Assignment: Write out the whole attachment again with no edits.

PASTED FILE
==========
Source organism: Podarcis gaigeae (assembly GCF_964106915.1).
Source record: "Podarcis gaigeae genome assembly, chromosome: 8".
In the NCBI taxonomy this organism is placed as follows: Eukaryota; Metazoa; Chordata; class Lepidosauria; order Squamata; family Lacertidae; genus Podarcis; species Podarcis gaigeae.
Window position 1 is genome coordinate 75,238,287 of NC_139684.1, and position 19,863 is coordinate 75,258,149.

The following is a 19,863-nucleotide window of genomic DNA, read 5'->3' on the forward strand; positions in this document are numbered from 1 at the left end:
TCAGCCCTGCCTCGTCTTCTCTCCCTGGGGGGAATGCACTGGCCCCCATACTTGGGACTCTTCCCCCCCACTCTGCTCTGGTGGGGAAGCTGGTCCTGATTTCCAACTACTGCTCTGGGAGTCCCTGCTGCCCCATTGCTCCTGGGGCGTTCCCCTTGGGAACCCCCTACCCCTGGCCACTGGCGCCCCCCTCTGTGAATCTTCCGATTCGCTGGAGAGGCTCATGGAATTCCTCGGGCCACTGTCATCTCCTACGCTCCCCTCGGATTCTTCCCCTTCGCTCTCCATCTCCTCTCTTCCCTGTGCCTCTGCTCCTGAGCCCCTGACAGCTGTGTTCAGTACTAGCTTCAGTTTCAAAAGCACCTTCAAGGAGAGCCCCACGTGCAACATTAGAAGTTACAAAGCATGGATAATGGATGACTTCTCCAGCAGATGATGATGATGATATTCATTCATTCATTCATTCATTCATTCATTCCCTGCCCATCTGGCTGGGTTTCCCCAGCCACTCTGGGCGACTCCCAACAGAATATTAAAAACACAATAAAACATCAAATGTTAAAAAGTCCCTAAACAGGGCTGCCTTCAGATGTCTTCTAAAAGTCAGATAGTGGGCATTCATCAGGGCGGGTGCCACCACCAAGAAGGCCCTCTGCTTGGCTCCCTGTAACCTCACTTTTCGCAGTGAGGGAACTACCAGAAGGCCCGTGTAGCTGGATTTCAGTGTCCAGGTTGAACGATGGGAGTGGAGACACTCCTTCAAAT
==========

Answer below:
Source organism: Podarcis gaigeae (assembly GCF_964106915.1).
Source record: "Podarcis gaigeae genome assembly, chromosome: 8".
In the NCBI taxonomy this organism is placed as follows: Eukaryota; Metazoa; Chordata; class Lepidosauria; order Squamata; family Lacertidae; genus Podarcis; species Podarcis gaigeae.
Window position 1 is genome coordinate 75,238,287 of NC_139684.1, and position 19,863 is coordinate 75,258,149.

The following is a 19,863-nucleotide window of genomic DNA, read 5'->3' on the forward strand; positions in this document are numbered from 1 at the left end:
TCAGCCCTGCCTCGTCTTCTCTCCCTGGGGGGAATGCACTGGCCCCCATACTTGGGACTCTTCCCCCCCACTCTGCTCTGGTGGGGAAGCTGGTCCTGATTTCCAACTACTGCTCTGGGAGTCCCTGCTGCCCCATTGCTCCTGGGGCGTTCCCCTTGGGAACCCCCTACCCCTGGCCACTGGCGCCCCCCTCTGTGAATCTTCCGATTCGCTGGAGAGGCTCATGGAATTCCTCGGGCCACTGTCATCTCCTACGCTCCCCTCGGATTCTTCCCCTTCGCTCTCCATCTCCTCTCTTCCCTGTGCCTCTGCTCCTGAGCCCCTGACAGCTGTGTTCAGTACTAGCTTCAGTTTCAAAAGCACCTTCAAGGAGAGCCCCACGTGCAACATTAGAAGTTACAAAGCATGGATAATGGATGACTTCTCCAGCAGATGATGATGATGATATTCATTCATTCATTCATTCATTCATTCATTCCCTGCCCATCTGGCTGGGTTTCCCCAGCCACTCTGGGCGACTCCCAACAGAATATTAAAAACACAATAAAACATCAAATGTTAAAAAGTCCCTAAACAGGGCTGCCTTCAGATGTCTTCTAAAAGTCAGATAGTGGGCATTCATCAGGGCGGGTGCCACCACCAAGAAGGCCCTCTGCTTGGCTCCCTGTAACCTCACTTTTCGCAGTGAGGGAACTACCAGAAGGCCCGTGTAGCTGGATTTCAGTGTCCAGGTTGAACGATGGGAGTGGAGACACTCCTTCAAAT